Biden: Corporate greed that only materialized a year ago is the cause of inflation, or something

It’s amazing how corporate greed became a problem at just the same moment that Joe Biden took office, eh? Biden and his team have tried to flog “corporate greed” as the cause of inflation since at least Thanksgiving of last year, to no avail. Six months of futile blame-shifting later, Biden returned to that theme yesterday after the awful CPI inflation rate report once again exposed his incoherence on the economy:

Washington Post columnist Catherine Rampell scornfully rebuked Biden and Elizabeth Warren at Thanksgiving for this cynical attempt to avoid responsibility for bad policy. The Post’s editorial board followed up in January in criticizing the White House’s excuse-making in general. A month ago, former Barack Obama economic adviser Jason Furman called it meaningless “political ranting,” which is a pretty good description of Biden in general.

At the time, the Post’s David Lynch debunked this claim by looking at the corporate reporting on profit margins:

Where corporate critics see unrestrained greed and exploitation of vulnerable consumers, however, business-friendly Democrats detect the unremarkable workings of supply and demand.

Thanks to nearly $6 trillion in government spending, consumers — taken as a whole — are flush with cash. Surging spending on products like laptops and furniture, coupled with snarled supply chains, is resulting in higher prices, they say. …

Corporations banked a near-record $2.7 trillion in after-tax profits during the fourth quarter of 2021, almost twice as much as in the same period in 2009. But the average operating profit margin for companies in the S&P 500 index — how much is earned from each additional dollar of revenue — peaked in the middle of last year and is now 12.7 percent, about unchanged from 2018, according to Yardeni Research.

Carlos Gutierrez, who ran Kellogg’s Mexico business in the 1980s when annual inflation approached 100 percent, said refusing to raise prices or cut spending in response to rising input costs would cripple a company.

This points to a common strategy for misdirection from anti-capitalist progressives. They focus on gross profits rather than the final operating margins that account for all costs to revenue. Are producers making more topline revenue in this inflationary wave? Sure, but their costs are going up at the same rate, and those costs have now caught up with revenue, which produced the equilibrium on operating margin that Yardeni found. Anyone who’s ever had to manage a P&L sheet would immediately grasp the dishonesty of focusing on the topline revenue only.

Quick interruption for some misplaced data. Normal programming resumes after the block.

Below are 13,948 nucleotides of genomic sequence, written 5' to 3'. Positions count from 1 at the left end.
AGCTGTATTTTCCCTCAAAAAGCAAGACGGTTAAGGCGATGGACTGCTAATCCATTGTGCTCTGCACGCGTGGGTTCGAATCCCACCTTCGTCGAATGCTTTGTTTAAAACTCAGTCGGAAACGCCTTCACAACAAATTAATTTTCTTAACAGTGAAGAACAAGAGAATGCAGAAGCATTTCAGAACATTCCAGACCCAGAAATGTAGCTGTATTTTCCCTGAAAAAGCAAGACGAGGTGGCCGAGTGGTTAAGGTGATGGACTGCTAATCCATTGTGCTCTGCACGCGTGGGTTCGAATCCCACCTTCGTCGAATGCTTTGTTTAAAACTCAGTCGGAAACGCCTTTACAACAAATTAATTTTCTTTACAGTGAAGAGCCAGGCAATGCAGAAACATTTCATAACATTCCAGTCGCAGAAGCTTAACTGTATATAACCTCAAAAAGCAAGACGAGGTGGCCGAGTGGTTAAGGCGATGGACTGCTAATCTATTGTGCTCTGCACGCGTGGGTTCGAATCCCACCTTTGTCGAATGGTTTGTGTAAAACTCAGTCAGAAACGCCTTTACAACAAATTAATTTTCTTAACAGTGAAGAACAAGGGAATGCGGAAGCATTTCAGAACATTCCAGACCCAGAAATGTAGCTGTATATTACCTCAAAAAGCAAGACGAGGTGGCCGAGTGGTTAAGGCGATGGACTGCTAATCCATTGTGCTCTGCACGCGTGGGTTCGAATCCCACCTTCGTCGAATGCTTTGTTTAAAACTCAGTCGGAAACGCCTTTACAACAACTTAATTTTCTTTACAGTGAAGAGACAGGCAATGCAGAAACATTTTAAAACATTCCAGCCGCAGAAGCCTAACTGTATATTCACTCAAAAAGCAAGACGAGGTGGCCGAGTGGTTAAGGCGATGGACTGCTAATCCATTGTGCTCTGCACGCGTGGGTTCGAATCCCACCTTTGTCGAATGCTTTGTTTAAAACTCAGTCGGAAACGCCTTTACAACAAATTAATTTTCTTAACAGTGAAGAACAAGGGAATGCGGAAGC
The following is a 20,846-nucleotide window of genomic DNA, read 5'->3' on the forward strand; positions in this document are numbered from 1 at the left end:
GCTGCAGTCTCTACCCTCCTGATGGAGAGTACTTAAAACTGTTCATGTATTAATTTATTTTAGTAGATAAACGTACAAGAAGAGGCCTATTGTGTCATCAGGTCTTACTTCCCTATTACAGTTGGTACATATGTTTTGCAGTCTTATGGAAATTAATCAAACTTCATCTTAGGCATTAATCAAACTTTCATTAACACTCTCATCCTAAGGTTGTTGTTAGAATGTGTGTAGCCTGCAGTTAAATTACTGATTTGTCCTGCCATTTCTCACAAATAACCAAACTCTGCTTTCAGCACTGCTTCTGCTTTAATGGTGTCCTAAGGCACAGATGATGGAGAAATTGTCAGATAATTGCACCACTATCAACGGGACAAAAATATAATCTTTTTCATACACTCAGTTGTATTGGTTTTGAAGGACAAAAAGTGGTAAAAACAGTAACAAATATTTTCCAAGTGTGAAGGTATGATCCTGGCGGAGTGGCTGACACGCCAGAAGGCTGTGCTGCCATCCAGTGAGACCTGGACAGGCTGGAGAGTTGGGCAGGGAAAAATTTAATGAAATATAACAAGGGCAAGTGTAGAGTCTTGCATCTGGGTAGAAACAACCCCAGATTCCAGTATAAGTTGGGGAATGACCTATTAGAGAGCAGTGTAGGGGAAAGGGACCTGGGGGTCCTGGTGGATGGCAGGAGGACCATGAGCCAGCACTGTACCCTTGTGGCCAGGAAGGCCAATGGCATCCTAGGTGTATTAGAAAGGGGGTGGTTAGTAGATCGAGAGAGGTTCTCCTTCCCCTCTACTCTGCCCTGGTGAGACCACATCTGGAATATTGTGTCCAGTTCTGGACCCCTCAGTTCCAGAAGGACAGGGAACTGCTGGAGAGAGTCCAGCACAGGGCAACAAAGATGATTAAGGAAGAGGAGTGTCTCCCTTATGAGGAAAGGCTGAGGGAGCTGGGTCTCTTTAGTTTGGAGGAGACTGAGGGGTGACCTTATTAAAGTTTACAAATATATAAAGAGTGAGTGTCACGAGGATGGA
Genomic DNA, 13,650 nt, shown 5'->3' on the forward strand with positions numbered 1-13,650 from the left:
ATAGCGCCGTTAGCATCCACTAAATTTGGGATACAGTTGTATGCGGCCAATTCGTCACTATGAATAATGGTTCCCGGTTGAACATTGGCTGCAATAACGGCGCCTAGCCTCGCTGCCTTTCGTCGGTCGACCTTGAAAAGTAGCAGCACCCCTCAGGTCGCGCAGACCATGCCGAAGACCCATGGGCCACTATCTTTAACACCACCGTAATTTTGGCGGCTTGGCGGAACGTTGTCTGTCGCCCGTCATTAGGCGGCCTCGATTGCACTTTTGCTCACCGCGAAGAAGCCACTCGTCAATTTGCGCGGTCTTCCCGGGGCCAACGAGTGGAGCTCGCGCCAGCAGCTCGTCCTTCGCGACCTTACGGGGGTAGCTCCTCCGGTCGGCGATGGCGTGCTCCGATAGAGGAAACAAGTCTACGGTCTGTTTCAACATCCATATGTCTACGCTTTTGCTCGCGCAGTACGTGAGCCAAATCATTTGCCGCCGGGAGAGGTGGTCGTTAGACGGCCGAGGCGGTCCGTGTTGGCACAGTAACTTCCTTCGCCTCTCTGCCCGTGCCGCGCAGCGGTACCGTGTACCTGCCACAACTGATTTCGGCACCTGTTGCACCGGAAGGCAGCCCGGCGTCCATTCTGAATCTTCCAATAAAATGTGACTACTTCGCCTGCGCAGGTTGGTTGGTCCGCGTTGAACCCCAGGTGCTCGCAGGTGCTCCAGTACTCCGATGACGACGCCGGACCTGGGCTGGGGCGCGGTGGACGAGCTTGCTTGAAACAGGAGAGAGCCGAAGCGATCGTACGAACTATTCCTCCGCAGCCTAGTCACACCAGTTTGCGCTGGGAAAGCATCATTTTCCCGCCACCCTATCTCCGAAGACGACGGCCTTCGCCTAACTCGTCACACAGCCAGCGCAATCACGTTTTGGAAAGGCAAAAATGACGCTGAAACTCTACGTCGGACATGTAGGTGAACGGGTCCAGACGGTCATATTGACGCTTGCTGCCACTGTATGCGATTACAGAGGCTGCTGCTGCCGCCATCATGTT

We can test Biden’s hypothesis with other data too. If the cause of inflation is “corporate greed,” a common complaint from progressives, then inflation should be relatively constant and delinked from public policy. Is that what we see in the data? Not according to this NYT chart of consumer price index data over the last sixty years:

Not from the BLS’ ten-year data on the producer-price index either, which should show consistent “corporate greed” more clearly:

In both charts on historical inflation data, we don’t see any evidence of “corporate greed” having an impact consistent with current measures of inflation. For that matter, the increases in inflation have no correlation to Vladimir Putin’s invasion of Ukraine. Above-threshold (the 2% Fed target) inflation began in March 2021, two months after Biden took office and in the same month he pushed the COVID-19 stimulus bill that economists such as Larry Summers warned would touch off inflation.

With this data in hand, Biden’s insistence on flogging “corporate greed” as the culprit can only lead people to conclude that Biden is either (a) a shameless lying demagogue, (b) an ignorant fool, or (c) both. While you’re mulling your choices, allow me to throw this clip of Biden from the same event nattering about the etymology of the phrase “ugly Americans” as evidence of either (b) or (c):

This is such a stupid statement that it defies belief. The term “ugly American” sprang from the reputation that American tourists earned in the post-WWII period: entitled, arrogant, ignorant of local languages and customs, with tastes that ran the gamut from McDonalds to Burger King. (Our reputation has improved since then.) The phrase itself originated in the title of a 1958 novel that depicted American failures in foreign policy, specifically in Southeast Asia, not triumphs in crisis management. I’d call this great evidence of (c), especially since Biden seems to want to embrace this term to describe voters he’s hoping to woo.